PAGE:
Schools are cross sections of society where social (human) interactions are used to enable learning to take place - holistically! People learn by and from one another through Observing, Imitating and then copying or Activating new skills, knowledge or behaviours.
Whānau or family is the strongest and most effective social construct in our world, and we have modelled this organisation and structure in the way we do things at Te Manawa ō Pāpāmoa School.
Te Manawa ō Pāpāmoa School has been structured to support and enable the strengths that each kaimanawa (learner) brings with them to kura using the whānau construct of Tuakana Teina, which is heavily entrenched in the way a whānau works.
What is the concept of Tuakana Teina?
Tuakana-Teina” is a Maori concept referring to the relationship between an older sibling (Tuakana) and a younger sibling (Teina).
Tuakana/Teina is specific to teaching and learning contexts, and this can take a variety of forms:
Older to younger – the Tuakana has the knowledge and content to pass on to the Teina.
Younger to older – the Teina has some skills in an area that the Tuakana does not and is able to teach the Tuakana.
Peer to peer – Teina teaches Teina, Tuakana teaches Tuakana.
Able to less able – the learner may not be as able in an area, and someone more skilled can teach what is required.
Why Multi Age Āko Hapori (Learning Communities) at Te Manawa ō Pāpāmoa School?
Schools and junior sporting teams are quite possibly the only locations in society where people of the same age are grouped or have to work together. So not only do schools not represent the rest of society they also do not prepare students to work with others who have differing ages therefore significantly differing levels of experience.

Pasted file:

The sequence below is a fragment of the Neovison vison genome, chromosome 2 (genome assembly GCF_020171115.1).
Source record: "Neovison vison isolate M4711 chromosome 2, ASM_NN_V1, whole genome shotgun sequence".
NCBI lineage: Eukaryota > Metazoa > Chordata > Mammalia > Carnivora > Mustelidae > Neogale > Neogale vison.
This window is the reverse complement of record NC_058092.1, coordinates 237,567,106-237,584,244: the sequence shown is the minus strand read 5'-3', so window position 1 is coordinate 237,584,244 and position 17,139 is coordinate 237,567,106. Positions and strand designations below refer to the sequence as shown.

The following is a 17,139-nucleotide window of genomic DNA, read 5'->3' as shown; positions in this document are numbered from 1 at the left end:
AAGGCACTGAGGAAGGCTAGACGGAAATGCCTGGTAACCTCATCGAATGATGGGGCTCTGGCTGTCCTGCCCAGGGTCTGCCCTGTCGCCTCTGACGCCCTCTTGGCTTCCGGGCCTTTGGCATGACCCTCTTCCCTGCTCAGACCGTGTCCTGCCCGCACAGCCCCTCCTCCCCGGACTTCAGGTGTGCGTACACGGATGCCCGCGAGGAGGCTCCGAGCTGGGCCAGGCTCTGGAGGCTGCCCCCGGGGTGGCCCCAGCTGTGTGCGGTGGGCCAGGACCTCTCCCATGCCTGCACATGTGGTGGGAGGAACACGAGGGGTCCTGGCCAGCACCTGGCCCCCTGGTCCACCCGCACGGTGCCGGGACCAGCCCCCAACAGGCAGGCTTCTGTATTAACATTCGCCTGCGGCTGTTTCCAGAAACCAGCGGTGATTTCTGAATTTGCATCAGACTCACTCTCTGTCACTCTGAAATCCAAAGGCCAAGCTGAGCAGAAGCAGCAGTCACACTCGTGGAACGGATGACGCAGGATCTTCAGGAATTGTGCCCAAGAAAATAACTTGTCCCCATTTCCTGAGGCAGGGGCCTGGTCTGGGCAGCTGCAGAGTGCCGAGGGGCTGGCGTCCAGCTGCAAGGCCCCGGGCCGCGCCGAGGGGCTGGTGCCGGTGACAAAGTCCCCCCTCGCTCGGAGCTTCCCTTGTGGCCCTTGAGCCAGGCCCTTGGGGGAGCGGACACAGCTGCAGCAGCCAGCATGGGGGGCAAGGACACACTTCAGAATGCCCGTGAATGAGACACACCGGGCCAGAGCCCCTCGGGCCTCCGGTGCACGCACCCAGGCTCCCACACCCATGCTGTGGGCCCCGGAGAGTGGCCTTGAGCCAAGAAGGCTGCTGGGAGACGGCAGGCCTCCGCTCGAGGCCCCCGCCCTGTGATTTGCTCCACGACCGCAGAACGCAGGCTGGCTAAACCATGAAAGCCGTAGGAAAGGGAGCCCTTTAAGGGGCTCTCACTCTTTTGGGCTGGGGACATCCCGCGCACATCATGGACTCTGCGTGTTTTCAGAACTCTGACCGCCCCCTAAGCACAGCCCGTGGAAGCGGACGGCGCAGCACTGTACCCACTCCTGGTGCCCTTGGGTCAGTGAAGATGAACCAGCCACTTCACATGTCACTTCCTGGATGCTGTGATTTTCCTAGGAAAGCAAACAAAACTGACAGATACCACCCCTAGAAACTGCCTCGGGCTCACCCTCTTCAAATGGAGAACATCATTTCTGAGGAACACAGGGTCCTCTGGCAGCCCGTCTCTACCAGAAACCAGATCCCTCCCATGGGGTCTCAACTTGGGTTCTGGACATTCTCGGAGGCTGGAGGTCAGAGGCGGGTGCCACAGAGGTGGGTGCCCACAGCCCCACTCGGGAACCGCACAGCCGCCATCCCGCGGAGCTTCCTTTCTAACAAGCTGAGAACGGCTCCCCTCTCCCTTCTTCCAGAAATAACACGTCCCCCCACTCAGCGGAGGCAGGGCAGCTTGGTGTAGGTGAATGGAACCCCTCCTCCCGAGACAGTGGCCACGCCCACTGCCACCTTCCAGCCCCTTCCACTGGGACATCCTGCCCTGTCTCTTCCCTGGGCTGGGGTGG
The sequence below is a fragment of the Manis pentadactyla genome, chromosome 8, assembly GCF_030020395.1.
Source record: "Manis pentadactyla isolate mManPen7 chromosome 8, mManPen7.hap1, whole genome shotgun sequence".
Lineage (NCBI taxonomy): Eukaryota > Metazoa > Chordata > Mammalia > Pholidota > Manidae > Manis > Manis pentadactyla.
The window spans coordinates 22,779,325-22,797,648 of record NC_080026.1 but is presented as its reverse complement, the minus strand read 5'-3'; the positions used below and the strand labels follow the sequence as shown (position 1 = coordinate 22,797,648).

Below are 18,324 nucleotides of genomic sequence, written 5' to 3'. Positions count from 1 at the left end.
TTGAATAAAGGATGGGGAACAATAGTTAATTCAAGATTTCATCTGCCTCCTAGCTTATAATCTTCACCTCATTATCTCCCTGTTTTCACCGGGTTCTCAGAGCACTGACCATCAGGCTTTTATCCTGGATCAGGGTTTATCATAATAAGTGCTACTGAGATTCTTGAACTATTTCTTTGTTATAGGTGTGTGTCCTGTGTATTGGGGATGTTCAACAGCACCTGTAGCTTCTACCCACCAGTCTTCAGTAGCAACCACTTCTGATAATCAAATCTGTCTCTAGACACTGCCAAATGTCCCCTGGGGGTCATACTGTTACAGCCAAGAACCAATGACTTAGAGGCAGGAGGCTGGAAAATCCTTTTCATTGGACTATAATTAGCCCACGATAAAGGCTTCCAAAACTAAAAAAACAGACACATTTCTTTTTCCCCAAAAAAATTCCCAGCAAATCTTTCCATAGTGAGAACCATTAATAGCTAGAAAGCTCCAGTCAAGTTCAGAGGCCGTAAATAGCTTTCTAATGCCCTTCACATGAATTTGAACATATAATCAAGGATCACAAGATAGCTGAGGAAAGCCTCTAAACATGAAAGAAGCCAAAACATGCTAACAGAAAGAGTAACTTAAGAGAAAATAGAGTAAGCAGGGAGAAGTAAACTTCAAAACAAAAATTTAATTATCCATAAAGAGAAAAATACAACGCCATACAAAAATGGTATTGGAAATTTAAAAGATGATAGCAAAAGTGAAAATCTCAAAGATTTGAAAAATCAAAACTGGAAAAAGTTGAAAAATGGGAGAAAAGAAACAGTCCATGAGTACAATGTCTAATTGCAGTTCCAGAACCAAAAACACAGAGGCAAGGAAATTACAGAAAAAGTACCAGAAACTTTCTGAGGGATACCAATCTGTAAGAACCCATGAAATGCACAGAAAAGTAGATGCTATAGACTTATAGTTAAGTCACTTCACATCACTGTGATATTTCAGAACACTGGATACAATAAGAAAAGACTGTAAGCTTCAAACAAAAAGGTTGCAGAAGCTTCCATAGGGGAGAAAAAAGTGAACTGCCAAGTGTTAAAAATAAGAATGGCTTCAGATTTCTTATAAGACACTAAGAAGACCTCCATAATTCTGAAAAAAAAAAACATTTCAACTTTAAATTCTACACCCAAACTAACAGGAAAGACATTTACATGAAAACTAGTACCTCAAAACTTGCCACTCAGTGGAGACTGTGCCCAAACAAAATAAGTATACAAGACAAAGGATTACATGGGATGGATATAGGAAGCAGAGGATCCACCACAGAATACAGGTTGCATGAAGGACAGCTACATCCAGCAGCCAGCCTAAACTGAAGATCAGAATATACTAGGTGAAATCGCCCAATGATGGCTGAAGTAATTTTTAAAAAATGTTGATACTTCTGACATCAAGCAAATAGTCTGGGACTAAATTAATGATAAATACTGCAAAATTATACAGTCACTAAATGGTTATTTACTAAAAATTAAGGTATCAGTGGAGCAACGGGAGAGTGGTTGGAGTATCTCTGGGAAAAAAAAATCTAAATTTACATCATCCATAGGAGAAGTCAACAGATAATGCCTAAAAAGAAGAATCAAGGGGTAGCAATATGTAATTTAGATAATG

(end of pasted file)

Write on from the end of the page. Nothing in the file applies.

Multi Age Āko Hapori (Learning Communities) at Te Manawa ō Pāpāmoa School provides an opportunity for symbiosis or cross pollination between our Kaimanawa. Our older Kaimanawa (Tuakana), primarily but not exclusively, bring manaakitanga (leading with moral purpose, aroha and empathy), Ako (being a learner), pono (having self belief), and āwhinatanga (guiding and supporting) to each group and our younger Kaimanawa (Teina) bring wonderment, awe and enthusiasm. There are times throughout the day that Kaimanawa of similar ages will come together to learn or be, just as there are other times that our kaimanawa of similar interests will have time to learn and be with one another. There has been a significant growth in awareness of others, empathy, tolerance, care and respect between kaimanawa since our establishment in 2022.